Charlson et al. described the baseline characteristics of patients participating in the Primary Open-Angle African American Glaucoma Genetics Study, the largest African-American population with POAG recruited at a single institution to date. Of the 2,520 African-Americans recruited thus far, 2,067 have met all inclusion criteria and completed the clinical examination. Of these, 1,260 participants have POAG and 807 are serving as controls. All participants were recruited from five low-income ZIP codes adjacent to the sponsoring institution.

    Baseline demographics indicate that patients with POAG are more likely to have a lower body mass index (BMI) and to report a history of blindness, while controls are more likely to have diabetes, to have nonproliferative diabetic retinopathy, to use systemic diabetes medications, and to be female, the researchers said.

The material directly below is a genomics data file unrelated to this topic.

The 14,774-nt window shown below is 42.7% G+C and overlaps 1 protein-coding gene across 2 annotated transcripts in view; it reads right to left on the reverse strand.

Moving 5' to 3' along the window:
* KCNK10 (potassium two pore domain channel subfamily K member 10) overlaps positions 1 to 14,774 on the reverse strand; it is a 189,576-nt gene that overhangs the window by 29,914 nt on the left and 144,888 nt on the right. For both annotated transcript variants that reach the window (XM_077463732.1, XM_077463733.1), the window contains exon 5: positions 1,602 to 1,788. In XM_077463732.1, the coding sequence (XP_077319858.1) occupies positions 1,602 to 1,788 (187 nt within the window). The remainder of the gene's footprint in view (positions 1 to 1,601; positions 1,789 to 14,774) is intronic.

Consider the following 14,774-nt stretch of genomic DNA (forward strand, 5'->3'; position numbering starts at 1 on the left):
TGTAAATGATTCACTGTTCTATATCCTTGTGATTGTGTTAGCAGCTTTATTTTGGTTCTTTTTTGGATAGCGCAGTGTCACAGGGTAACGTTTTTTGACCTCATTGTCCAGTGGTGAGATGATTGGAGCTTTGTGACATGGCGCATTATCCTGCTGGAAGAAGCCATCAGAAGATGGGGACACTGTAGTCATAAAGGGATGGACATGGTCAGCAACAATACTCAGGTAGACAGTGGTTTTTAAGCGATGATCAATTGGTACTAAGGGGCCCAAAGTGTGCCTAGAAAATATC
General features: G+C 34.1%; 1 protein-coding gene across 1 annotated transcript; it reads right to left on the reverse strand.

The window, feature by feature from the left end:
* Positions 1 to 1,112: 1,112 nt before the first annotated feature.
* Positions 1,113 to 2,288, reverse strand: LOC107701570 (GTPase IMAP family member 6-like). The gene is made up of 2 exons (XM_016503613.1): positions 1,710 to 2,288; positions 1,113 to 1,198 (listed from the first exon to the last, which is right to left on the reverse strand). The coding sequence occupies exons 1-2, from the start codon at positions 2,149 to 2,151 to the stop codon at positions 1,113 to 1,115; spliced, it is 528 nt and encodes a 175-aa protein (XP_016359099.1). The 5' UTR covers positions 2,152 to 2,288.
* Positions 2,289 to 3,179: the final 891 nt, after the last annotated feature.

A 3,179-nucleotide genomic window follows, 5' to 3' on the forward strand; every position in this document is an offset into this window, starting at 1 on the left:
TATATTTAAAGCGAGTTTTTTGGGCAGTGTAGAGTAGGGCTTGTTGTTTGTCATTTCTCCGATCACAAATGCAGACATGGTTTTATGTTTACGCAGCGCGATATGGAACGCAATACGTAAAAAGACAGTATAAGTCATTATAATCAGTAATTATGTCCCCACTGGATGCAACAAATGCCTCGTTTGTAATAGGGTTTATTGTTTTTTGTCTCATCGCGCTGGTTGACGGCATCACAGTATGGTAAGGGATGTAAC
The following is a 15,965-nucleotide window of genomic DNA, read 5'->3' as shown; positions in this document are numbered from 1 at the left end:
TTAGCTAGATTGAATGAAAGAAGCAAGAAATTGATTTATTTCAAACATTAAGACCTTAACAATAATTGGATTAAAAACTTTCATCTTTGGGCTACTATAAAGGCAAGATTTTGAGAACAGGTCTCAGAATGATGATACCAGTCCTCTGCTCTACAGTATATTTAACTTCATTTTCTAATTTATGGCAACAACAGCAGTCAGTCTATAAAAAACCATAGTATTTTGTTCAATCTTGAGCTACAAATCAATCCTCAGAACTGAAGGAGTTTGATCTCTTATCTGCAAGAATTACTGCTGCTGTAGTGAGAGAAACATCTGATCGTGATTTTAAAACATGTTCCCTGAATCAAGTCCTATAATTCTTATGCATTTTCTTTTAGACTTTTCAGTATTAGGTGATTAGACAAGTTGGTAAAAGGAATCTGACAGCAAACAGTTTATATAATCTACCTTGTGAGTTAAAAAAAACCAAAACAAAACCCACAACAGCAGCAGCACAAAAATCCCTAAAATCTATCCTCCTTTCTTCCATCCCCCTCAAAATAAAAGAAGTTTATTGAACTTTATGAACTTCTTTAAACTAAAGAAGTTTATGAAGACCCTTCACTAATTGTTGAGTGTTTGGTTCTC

With regard to recruitment, the researchers said that the following strategies have proved successful in achieving a high participation rate: 1) cultural tailoring of recruitment procedures, 2) strong doctor-patient relationships, and 3) sensitivity to the participants’ socioeconomic needs.

    The goal of the study is to construct a risk model of POAG in African-Americans. As part of that endeavor, the researchers intend to perform a comprehensive genetic analysis of POAG, including a genome-wide association study, as well as whole-genome sequencing and functional studies of variants, along with deep endophenotyping.


    Ophthalmology summaries are written by Jean Shaw and edited by Susan M. MacDonald, MD.